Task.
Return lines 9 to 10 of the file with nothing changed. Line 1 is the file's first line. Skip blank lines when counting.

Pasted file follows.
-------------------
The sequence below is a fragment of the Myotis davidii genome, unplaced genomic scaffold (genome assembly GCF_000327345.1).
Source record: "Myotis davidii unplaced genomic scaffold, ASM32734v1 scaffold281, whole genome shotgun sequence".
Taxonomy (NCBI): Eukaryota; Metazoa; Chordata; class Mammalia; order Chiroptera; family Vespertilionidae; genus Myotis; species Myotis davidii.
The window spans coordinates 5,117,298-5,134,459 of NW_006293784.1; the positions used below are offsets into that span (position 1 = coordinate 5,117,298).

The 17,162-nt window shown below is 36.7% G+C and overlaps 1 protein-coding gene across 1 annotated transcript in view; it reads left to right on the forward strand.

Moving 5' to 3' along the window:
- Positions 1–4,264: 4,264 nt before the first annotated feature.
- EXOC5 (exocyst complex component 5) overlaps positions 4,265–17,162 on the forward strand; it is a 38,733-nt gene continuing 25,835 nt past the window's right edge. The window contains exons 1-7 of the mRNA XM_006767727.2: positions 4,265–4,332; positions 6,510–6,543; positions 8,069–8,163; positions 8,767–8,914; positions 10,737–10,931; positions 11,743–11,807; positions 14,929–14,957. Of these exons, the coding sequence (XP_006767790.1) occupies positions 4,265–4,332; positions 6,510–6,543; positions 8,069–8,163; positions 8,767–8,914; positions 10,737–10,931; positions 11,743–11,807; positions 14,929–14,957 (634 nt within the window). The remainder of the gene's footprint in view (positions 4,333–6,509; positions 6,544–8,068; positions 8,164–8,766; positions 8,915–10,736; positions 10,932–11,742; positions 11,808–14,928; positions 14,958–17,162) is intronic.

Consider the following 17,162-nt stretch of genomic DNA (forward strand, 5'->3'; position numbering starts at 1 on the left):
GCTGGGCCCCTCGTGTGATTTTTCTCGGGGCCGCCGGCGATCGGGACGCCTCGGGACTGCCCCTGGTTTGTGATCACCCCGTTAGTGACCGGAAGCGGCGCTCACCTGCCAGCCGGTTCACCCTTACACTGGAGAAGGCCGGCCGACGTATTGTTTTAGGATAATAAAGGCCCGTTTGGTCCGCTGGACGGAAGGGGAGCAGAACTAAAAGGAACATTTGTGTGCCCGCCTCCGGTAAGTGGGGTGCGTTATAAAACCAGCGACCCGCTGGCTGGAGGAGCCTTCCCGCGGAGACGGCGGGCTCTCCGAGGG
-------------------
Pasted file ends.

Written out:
Consider the following 17,162-nt stretch of genomic DNA (forward strand, 5'->3'; position numbering starts at 1 on the left):
GCTGGGCCCCTCGTGTGATTTTTCTCGGGGCCGCCGGCGATCGGGACGCCTCGGGACTGCCCCTGGTTTGTGATCACCCCGTTAGTGACCGGAAGCGGCGCTCACCTGCCAGCCGGTTCACCCTTACACTGGAGAAGGCCGGCCGACGTATTGTTTTAGGATAATAAAGGCCCGTTTGGTCCGCTGGACGGAAGGGGAGCAGAACTAAAAGGAACATTTGTGTGCCCGCCTCCGGTAAGTGGGGTGCGTTATAAAACCAGCGACCCGCTGGCTGGAGGAGCCTTCCCGCGGAGACGGCGGGCTCTCCGAGGG